Web Page of Dr. Penny Rowe

Dr. Penny Rowe

Research Scientist
NorthWest Research Associates

    Refractive indices
    Single scattering params
Educational Materials
    PENGUIN: gitHub
    PENGUIN High
Computer Code


My research interests include retrieving polar trace gas concentrations and cloud properties using measurements of downwelling infrared radiation. My work also seeks to improve our understanding of the atmosphere over the Antarctic Peninsula and Southern Ocean, using measurements made at Escudero Station, as part of the Antarctic Research Group of the Universidad de Santiago de Chile. I am also interested in bringing polar research into the undergraduate classroom using Polar ENgagement through GUided INquiry (PENGUIN) modules. My research interests also include measuring the effects of black carbon on snow in the Andes and in Antarctica, studying surface roughness on ice crystals through SEM images and molecular dynamics, and using molecular dynamics to explore a possibile role for RNA on ice in the origins of life on Earth.

Clouds and trace gases in polar regions

I study the greenhouse effects of clouds and trace gases in the Arctic and Antarctic to understand their contributions to the energy budget. My main collaborators are Von Walden, Chris Cox, Steven Neshyba, and Raul Cordero.

  • My graduate work involved infrared spectroscopy of water vapor, especially absorption between strong lines, or the water vapor continuum. This work was done as part of the South Pole Atmospheric Radiation and Cloud Lidar Experiment (SPARCLE) in 2000-2001 with Steve Warren and Von Walden.
  • This work also included retrievals of temperature and water vapor from downwelling infrared radiance spectra, which is an ongoing interest.
  • Recent work involves improving radiative transfer calculations of supercooled liquid cloud absorption and emission of infrared radiation. This improvement relies on incorporating the temperature dependence of the complex refractive indices of supercooled water.
  • My work also includes retrieving cloud properties from infrared radiation. I have investigated algorithms (such as optimal estimation) for retrieving cloud properties, including instrumental considerations such as calibration and instrument responsivity, sources of error such as biases, noise and error in knowledge of the atmospheric state, and limited spectral resolution. Microphysical cloud properties include optical depth, thermodynamic phase, and effective radius. I'm also interested in improving algorithms for cloud base-height retrieval.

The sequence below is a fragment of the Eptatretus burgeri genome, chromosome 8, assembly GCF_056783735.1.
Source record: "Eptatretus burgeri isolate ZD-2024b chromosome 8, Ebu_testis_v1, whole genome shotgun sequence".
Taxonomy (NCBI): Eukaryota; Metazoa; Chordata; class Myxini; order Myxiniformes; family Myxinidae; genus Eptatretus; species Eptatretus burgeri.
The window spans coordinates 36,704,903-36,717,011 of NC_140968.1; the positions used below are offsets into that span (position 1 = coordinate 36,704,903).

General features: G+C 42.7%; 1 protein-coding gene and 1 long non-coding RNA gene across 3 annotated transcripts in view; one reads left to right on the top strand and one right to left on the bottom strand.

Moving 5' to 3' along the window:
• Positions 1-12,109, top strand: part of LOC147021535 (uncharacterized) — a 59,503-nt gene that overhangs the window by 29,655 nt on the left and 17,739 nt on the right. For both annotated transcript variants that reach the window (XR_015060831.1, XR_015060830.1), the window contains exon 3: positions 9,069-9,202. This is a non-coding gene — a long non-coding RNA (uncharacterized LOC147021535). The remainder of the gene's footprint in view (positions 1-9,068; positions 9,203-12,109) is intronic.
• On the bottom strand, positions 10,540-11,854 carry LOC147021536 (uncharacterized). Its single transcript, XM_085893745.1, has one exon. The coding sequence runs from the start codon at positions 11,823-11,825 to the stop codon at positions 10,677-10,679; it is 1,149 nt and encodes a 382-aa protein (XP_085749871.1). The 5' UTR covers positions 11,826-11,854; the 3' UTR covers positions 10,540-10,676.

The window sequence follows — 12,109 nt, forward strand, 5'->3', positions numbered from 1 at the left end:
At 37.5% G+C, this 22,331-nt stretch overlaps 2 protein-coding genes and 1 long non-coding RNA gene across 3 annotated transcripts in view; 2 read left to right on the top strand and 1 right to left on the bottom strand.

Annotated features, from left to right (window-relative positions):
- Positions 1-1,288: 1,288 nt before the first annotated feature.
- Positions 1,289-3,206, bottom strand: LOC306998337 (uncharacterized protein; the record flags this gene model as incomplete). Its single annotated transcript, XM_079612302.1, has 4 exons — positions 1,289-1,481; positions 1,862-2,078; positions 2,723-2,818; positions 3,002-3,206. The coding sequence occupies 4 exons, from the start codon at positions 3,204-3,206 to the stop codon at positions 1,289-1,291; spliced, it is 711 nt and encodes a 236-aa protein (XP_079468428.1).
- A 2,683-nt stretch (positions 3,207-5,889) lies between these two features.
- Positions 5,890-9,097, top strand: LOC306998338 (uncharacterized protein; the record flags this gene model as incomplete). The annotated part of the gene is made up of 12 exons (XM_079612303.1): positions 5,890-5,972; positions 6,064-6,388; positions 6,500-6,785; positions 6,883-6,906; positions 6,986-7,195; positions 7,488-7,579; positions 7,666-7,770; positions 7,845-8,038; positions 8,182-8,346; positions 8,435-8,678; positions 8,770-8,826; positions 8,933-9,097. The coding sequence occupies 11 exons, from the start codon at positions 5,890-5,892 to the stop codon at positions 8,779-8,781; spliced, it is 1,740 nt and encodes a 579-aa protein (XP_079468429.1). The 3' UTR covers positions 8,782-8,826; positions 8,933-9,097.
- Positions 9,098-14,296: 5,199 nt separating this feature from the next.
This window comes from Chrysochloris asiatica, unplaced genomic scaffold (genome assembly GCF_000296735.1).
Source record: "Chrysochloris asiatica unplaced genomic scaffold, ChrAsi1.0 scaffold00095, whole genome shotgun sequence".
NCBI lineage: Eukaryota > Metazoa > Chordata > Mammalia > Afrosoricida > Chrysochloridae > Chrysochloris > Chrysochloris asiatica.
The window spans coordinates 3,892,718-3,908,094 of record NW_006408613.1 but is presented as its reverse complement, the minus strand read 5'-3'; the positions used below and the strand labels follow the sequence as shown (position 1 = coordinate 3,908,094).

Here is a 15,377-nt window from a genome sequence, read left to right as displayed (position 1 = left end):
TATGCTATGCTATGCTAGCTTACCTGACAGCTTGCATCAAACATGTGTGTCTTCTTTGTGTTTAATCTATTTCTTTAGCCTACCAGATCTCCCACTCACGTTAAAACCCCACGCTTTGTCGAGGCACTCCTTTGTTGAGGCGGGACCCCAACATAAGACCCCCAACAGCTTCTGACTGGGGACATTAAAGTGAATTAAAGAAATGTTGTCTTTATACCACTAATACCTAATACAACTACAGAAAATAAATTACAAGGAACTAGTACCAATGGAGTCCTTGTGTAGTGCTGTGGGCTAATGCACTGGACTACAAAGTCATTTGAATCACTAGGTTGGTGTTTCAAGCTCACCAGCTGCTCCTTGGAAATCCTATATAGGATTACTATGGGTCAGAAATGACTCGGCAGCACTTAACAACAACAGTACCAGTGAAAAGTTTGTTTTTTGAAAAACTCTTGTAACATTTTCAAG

Black carbon in the Chilean Andes

Black carbon is an anthropogenic pollutant that decreases the albedo of ice and snow. In the Chilean Andes, black carbon on glaciers enhances the melt rate. Because glaciers are an important source of drinking water in Chile, glacier loss is a topic of major concern. In July 2015, I will be part of a field expedition (led by Steven Neshyba, in collaboration with Steve Warren of the University of Washington and Raul Cordero of the Universidad de Santiago de Chile) to sample black carbon on snow in the Chilean Andes.

Roughening on ice crystal surfaces

Advances in scanning electron microscopy (SEM) have made it possible to monitor the growth and ablation of ice crystals on the surfaces of ice crystals at resolutions not previously possible. In collaboration with Steven Neshyba, our work has revealed horizontal corrugations, or "trans-prismatic strands", visible on SEM images of ice taken at the University of Puget Sound in collaboration with Steven Neshyba. We also examine consequences of the roughening for light-scattering properties affecting radiative flux and remote sensing.

Molecular dynamics at the ice-vapor interface

Key atmospheric properties of cirrus clouds can ultimately be traced back to molecular processes occurring at the ice-vapor interface. Many of these molecular-level processes can be studied by simulation, using the rapidly-advancing field of molecular dynamics (MD). Recent work, in collaboration with Steven Neshyba, has involved the use of MD to investigate how surface diffusivity affects atmospherically important phenomena, such as the mass accommodation coefficient, and mechanisms underlying ice surface roughness.